Turn your small garden into a wildflower oasis

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Many of us like the idea of having a garden full of wildflowers and colour, but may lack the space to fulfil this dream. With a little imagination and careful planning, however, even the smallest of outdoor spaces can be transformed into a wildlife haven.

Which wildflowers suit a small garden?

When creating a wildlife garden that is colourful and attractive to bees, birds and butterflies, the key is to incorporate plants and flowers that attract these species into your garden.

For small plots, choose plants that take up vertical space rather than horizontal space. Sunflowers, purple loosestrife and foxgloves are all leggy rather than bushy, so are ideal for space-restricted gardens.

If you want to grow vegetables, runner beans and tomatoes grow up not out, and are adored by pollinators.

Consider adding flowring climbers to walls and trellises, too, as this is a good way to introduce plants that wildlife can shelter in, without taking up much room.  Cotoneaster is a good choice as it has flowers for the bees in spring and berries for the birds in autumn.

Growing flowers in the lawn

If you have a patch of grass, add some Meadowmat wildflower turf to it, as this is an easy and effective way to bring colour to the grass, whilst introducing varieties of plants and flowers that birds, bees and butterflies will flock to. The advantage of having wildflower turf in your garden is that you can enjoy green lawn and a flower meadow rolled into one, without needing to encroach on your border space.

sedum lawn with water rill and stepping stones

This sedum lawn uses stepping stones to avoid heavy footfall.
It will produce bee-friendly flowers all summer long

Another useful lawn alternative is Enviromat sedum matting.  It's not particularly hardwearing - so no good for family lawns - but it flowers beautifully, is incredibly low maintenance and attracts butterflies and bees all summer long.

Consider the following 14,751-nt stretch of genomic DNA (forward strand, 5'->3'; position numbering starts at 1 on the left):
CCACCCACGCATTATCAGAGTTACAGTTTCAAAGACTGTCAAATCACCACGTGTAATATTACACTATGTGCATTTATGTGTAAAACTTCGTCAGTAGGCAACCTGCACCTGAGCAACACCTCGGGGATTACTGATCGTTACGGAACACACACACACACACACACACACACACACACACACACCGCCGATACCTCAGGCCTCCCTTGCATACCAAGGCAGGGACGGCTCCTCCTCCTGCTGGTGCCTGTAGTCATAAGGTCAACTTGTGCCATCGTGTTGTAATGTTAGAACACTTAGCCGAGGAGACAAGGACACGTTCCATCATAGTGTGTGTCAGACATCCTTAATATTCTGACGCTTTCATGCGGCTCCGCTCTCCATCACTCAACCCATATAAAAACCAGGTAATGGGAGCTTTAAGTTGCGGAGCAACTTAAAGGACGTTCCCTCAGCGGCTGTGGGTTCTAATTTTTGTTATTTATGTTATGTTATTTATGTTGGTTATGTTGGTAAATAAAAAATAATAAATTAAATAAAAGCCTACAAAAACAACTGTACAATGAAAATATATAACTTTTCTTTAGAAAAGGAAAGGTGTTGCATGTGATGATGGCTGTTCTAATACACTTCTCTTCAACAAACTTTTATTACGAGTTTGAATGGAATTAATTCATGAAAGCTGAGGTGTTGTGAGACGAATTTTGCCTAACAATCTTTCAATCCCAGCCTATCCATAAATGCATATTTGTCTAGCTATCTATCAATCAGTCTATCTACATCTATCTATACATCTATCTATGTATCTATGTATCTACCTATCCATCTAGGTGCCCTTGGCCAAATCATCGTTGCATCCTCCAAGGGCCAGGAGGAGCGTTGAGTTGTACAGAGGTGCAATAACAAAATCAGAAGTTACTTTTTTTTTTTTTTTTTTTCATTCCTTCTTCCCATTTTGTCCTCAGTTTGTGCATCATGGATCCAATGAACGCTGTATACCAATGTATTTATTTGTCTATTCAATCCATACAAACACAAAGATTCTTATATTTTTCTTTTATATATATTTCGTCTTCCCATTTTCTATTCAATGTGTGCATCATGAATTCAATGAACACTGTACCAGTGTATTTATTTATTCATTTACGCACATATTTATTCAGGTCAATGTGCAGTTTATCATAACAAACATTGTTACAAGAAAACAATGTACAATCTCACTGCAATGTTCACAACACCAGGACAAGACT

Find out more about sedum matting lawns here

Decorate walls and fences with wildlife friendly features

For petite gardens, make use of walls or fences. Add vibrant hanging baskets, bird boxes or bug hotels to attract nature to your outside space.

nesting box with living green roof

This little nest box featured in the Twitchers Garden at Hampton Court Flower Show in 2015.
The designer, Sarah Keyser has used tall wildflowers to make the most of the small space

Vertical posts hung to walls made of upcycled materials such as old pallets can also make a creative and unique way to hang pots or tubs with your favourite flowers.

If you have outside window ledges, utilise this space by adding some window boxes to create a handy kitchen garden.

Use pots and containers for seasonal interest

group of purple crocus flowers in a potPots are a must-have addition for any small space, as they give you the flexibility to move them around and change the plants according to different tastes or seasons. Stack three tiered pots with overhanging plants or herbs to save space and create colour that will appeal to wildlife.

Plant spring flowering bulbs such as snowdrops, crocus, grape hyacinth or scilla for a pretty display early in the year.

View wildlife friendly spring bulbs here

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